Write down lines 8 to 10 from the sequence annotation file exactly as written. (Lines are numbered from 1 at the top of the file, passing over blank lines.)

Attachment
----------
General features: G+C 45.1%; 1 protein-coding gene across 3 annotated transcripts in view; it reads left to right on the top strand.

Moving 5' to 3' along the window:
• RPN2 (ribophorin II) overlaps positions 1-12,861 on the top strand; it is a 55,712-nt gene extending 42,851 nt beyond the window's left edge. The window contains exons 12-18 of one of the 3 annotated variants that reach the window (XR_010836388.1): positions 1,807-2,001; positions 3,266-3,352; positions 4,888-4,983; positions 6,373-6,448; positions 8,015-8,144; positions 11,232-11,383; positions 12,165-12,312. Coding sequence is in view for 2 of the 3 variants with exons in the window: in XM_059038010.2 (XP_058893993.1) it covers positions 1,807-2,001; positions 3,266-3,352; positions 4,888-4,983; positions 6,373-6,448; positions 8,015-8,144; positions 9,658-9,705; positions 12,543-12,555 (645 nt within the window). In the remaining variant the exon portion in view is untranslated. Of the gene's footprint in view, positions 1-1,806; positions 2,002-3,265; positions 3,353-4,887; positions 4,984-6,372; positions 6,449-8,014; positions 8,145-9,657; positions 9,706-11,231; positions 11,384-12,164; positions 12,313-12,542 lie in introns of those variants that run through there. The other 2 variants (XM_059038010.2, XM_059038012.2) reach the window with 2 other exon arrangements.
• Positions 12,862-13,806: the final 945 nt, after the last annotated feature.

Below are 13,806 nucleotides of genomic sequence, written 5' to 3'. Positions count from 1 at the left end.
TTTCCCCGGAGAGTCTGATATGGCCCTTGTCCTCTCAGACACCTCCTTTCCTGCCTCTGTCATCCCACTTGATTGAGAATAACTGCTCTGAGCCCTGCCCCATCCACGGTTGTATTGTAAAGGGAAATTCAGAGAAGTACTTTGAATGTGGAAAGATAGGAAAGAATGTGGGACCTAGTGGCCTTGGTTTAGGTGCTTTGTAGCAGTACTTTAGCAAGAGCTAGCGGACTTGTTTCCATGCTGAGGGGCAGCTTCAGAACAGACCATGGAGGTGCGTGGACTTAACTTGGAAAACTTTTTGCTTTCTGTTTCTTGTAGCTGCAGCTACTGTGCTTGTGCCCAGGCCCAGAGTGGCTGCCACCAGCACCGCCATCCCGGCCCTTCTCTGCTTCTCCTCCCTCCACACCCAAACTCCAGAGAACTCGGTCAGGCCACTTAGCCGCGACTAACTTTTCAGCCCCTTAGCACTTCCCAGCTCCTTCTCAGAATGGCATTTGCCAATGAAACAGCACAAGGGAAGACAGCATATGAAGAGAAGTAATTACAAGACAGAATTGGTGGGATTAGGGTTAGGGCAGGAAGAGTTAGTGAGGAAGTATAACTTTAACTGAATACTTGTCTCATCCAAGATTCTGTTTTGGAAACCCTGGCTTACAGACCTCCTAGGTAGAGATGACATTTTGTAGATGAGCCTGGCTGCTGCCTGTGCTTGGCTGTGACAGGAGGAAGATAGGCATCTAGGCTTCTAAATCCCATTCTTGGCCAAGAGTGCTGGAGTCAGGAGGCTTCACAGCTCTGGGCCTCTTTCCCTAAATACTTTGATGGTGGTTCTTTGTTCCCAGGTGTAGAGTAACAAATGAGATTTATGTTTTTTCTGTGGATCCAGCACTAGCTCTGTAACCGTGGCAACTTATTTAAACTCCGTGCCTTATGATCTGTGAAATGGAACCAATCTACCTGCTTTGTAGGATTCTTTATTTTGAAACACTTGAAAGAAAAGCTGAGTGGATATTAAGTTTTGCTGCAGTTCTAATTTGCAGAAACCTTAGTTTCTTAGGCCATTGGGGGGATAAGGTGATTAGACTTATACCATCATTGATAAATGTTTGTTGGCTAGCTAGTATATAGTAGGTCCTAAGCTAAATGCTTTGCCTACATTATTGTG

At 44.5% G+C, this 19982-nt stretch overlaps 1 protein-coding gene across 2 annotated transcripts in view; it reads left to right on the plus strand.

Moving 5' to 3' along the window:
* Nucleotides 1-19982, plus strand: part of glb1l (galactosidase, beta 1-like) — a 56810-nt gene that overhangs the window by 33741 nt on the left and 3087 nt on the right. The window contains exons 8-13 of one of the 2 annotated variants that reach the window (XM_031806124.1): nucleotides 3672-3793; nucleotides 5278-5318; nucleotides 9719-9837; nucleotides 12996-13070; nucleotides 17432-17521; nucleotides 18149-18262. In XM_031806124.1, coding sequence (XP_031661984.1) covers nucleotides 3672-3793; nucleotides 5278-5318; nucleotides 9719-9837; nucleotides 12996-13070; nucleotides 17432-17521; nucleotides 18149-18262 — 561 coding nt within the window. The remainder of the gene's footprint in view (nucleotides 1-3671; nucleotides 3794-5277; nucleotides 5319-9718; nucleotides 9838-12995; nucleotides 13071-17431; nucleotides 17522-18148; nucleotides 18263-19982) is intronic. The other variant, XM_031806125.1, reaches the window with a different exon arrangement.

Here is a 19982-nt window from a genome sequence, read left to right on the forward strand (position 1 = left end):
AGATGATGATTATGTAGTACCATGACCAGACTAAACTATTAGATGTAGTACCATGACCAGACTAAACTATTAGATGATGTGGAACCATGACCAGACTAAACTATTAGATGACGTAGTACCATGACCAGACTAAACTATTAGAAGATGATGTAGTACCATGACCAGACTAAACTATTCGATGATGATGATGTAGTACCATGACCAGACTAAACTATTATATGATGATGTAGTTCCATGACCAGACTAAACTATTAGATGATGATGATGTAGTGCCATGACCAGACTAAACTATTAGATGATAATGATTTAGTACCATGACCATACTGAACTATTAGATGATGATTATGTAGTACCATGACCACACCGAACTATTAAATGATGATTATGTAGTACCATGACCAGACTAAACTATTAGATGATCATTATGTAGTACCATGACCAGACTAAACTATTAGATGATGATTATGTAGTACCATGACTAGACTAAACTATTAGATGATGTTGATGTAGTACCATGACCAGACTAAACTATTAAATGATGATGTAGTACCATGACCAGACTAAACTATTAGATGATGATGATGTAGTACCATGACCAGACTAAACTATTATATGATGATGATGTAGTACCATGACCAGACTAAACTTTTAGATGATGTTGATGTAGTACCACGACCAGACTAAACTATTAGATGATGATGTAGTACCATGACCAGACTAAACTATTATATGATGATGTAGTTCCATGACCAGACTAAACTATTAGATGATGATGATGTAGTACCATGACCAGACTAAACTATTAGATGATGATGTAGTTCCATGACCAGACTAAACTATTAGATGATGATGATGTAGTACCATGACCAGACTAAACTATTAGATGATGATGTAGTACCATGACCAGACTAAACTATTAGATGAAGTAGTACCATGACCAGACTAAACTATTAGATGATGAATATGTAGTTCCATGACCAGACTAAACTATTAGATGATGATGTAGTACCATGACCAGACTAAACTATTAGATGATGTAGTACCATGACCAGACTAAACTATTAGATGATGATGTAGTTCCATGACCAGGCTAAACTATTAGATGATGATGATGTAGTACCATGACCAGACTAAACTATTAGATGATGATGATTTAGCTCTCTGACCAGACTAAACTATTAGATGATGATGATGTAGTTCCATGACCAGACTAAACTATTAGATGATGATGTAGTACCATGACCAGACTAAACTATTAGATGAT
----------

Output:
Moving 5' to 3' along the window:
* Nucleotides 1-19982, plus strand: part of glb1l (galactosidase, beta 1-like) — a 56810-nt gene that overhangs the window by 33741 nt on the left and 3087 nt on the right. The window contains exons 8-13 of one of the 2 annotated variants that reach the window (XM_031806124.1): nucleotides 3672-3793; nucleotides 5278-5318; nucleotides 9719-9837; nucleotides 12996-13070; nucleotides 17432-17521; nucleotides 18149-18262. In XM_031806124.1, coding sequence (XP_031661984.1) covers nucleotides 3672-3793; nucleotides 5278-5318; nucleotides 9719-9837; nucleotides 12996-13070; nucleotides 17432-17521; nucleotides 18149-18262 — 561 coding nt within the window. The remainder of the gene's footprint in view (nucleotides 1-3671; nucleotides 3794-5277; nucleotides 5319-9718; nucleotides 9838-12995; nucleotides 13071-17431; nucleotides 17522-18148; nucleotides 18263-19982) is intronic. The other variant, XM_031806125.1, reaches the window with a different exon arrangement.

Here is a 19982-nt window from a genome sequence, read left to right on the forward strand (position 1 = left end):